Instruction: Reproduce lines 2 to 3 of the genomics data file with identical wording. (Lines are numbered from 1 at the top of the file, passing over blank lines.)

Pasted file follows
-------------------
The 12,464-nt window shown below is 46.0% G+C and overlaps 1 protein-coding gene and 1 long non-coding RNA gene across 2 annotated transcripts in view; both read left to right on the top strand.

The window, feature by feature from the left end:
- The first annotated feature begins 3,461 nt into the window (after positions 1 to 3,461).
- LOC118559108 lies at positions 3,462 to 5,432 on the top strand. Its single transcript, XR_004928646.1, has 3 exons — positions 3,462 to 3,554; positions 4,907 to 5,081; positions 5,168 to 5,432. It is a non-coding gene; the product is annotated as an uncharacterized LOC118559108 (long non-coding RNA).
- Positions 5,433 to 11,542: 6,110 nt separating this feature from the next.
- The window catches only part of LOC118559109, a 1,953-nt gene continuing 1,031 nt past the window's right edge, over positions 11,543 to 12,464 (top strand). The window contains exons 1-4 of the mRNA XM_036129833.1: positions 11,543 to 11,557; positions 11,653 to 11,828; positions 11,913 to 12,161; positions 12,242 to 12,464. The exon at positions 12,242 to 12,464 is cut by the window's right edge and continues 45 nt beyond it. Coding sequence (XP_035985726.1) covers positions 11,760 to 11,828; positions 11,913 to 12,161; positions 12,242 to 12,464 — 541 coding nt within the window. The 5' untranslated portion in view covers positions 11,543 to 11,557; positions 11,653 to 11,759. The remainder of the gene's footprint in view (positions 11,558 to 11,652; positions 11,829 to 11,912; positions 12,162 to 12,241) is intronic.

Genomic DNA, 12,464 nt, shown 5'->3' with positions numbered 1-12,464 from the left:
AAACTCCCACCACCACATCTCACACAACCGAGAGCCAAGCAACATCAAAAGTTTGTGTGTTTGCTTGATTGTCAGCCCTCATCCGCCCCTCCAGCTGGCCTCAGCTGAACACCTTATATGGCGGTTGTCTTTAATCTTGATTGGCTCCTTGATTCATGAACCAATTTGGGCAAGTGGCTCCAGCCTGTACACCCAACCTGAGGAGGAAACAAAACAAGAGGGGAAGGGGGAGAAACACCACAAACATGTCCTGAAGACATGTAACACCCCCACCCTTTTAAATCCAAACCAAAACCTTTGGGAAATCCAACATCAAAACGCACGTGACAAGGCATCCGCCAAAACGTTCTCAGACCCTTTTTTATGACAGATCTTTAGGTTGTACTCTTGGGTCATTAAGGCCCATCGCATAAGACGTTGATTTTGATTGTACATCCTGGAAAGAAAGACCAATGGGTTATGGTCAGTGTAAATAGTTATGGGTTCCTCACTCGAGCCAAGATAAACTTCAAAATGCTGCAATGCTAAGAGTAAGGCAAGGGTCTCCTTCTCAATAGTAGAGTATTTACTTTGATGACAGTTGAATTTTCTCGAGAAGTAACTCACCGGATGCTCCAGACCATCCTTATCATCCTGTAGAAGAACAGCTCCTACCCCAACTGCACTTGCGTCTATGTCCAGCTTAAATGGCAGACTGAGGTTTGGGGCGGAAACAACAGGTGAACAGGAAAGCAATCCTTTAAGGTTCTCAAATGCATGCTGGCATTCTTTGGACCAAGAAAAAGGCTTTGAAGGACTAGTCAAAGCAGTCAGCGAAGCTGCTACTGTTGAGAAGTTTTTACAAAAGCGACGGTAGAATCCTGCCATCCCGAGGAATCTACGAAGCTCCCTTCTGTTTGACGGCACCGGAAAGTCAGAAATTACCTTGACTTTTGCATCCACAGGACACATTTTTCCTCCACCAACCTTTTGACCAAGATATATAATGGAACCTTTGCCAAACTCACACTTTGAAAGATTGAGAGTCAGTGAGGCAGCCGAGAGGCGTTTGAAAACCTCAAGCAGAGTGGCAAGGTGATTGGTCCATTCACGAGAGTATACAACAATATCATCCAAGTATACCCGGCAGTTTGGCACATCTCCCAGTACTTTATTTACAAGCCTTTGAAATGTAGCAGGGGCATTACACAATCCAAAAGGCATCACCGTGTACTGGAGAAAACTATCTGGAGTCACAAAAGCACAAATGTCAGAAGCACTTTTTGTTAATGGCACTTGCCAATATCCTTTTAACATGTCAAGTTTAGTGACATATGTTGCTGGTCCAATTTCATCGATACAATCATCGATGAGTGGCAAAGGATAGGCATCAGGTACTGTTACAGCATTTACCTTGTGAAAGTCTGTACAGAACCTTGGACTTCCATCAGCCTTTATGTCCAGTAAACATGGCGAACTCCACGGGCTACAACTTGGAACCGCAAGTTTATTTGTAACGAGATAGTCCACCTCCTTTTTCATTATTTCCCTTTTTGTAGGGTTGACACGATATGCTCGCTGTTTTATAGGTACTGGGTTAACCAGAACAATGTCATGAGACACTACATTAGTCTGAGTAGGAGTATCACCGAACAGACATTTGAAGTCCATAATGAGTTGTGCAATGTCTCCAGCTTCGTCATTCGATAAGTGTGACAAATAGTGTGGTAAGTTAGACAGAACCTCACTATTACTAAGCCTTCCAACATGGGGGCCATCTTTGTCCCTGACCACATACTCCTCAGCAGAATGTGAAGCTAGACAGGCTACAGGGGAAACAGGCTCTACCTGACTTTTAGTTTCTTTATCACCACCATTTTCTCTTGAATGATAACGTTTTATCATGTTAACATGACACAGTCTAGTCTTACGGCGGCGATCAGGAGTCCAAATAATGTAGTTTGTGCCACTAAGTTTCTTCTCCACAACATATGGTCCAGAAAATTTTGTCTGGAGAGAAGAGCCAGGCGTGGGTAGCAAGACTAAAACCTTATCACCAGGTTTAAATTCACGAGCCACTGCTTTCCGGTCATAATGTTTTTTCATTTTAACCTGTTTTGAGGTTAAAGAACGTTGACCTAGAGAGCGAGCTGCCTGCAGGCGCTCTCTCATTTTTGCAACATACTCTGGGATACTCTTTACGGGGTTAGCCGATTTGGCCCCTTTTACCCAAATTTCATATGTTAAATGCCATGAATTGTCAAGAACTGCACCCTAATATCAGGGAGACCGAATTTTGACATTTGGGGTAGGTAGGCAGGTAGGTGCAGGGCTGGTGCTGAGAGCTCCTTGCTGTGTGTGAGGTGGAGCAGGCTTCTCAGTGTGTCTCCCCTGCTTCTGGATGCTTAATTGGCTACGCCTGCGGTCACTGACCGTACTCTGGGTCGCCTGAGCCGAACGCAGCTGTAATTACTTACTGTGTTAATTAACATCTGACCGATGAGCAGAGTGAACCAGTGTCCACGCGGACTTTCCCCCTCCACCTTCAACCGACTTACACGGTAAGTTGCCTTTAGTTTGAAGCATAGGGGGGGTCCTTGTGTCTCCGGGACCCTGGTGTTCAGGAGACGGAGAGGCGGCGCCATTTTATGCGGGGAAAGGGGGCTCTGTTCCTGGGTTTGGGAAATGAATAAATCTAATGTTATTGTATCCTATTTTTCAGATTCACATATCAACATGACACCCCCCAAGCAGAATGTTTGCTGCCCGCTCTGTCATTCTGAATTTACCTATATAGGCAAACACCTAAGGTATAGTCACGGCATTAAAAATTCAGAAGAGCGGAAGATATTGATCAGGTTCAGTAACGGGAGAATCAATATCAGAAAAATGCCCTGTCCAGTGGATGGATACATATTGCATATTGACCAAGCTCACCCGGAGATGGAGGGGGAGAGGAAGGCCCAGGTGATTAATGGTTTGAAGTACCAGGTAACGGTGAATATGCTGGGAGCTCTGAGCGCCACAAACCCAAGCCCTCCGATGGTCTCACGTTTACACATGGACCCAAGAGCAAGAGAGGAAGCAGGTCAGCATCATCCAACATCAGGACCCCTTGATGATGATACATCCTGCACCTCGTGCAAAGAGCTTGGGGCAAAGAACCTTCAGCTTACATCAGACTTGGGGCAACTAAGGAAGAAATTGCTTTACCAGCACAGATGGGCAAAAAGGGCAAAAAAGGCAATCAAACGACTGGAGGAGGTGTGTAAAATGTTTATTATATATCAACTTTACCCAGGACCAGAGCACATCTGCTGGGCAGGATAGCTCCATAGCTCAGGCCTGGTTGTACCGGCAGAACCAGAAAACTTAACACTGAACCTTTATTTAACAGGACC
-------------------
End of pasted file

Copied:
The window, feature by feature from the left end:
- The first annotated feature begins 3,461 nt into the window (after positions 1 to 3,461).